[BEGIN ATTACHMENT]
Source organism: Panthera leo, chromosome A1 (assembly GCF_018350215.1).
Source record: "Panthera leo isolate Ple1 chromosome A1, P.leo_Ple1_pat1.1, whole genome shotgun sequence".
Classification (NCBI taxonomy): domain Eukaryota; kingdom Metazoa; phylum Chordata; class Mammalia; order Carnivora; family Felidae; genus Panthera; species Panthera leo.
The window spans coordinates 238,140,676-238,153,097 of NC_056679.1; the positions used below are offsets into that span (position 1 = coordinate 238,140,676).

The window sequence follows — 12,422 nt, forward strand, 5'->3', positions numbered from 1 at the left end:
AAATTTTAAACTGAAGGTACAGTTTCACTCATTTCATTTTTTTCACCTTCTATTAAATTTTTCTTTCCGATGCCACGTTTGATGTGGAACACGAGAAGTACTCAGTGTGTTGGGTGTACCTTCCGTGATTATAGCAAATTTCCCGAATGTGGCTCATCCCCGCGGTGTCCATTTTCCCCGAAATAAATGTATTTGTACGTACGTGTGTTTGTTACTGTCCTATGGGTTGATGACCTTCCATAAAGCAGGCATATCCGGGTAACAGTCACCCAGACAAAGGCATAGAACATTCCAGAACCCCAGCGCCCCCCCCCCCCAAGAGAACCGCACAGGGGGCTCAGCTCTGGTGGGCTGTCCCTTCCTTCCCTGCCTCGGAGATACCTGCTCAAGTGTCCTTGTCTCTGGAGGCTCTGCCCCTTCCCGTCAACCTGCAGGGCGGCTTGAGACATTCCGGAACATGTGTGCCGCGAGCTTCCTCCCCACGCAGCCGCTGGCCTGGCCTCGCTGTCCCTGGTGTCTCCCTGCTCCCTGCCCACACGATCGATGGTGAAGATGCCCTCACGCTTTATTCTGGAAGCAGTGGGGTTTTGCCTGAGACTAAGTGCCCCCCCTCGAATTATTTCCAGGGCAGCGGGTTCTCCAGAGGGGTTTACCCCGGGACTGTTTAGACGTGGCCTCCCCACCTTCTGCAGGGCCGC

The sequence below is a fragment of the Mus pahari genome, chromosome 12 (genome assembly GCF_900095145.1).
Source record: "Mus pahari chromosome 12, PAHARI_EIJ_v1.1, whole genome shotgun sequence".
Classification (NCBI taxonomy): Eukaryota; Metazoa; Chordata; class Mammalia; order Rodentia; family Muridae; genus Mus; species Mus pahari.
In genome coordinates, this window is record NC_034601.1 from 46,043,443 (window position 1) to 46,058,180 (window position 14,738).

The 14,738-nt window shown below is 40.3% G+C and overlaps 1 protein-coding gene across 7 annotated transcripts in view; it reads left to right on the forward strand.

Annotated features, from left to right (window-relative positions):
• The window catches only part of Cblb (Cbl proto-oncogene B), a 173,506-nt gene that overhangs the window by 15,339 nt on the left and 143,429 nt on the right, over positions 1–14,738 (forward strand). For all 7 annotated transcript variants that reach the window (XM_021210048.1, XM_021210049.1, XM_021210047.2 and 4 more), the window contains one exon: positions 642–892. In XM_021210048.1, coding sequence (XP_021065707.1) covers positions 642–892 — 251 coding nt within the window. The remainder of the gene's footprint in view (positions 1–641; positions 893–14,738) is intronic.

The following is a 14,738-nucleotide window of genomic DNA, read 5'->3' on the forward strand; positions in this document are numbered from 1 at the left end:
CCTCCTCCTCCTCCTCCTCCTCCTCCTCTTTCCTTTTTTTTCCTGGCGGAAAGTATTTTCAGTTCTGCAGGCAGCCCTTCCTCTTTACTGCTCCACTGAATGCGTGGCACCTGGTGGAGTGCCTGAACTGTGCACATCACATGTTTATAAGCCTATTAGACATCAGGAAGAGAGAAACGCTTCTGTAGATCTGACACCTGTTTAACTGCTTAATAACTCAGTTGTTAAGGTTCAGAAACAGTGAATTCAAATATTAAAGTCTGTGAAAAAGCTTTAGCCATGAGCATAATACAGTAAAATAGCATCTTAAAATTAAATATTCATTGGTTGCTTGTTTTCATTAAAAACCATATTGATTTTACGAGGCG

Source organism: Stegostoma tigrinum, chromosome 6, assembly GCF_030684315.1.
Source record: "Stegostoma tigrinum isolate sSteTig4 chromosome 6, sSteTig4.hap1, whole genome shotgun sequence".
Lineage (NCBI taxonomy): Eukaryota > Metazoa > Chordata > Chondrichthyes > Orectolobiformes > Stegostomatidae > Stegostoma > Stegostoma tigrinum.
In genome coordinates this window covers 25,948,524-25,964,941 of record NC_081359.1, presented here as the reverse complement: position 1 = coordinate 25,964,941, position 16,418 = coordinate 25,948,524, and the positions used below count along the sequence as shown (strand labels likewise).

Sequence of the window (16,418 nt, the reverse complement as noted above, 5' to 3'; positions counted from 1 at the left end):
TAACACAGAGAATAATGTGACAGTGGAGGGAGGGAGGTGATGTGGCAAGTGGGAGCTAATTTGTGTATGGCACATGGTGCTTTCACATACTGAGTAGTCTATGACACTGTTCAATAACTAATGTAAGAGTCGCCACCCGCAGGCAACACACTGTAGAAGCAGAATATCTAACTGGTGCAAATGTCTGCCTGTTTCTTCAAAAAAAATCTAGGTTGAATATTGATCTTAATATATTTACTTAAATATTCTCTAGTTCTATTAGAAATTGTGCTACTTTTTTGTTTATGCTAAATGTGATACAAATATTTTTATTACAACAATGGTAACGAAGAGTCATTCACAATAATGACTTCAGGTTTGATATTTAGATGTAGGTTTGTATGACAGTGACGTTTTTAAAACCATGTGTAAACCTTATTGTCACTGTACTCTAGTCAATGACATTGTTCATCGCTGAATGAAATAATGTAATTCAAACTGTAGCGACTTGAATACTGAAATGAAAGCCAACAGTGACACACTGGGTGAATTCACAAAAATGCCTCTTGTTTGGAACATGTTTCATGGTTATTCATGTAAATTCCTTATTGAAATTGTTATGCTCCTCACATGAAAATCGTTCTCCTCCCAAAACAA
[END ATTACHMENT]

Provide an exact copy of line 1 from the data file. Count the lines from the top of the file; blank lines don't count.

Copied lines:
Source organism: Panthera leo, chromosome A1 (assembly GCF_018350215.1).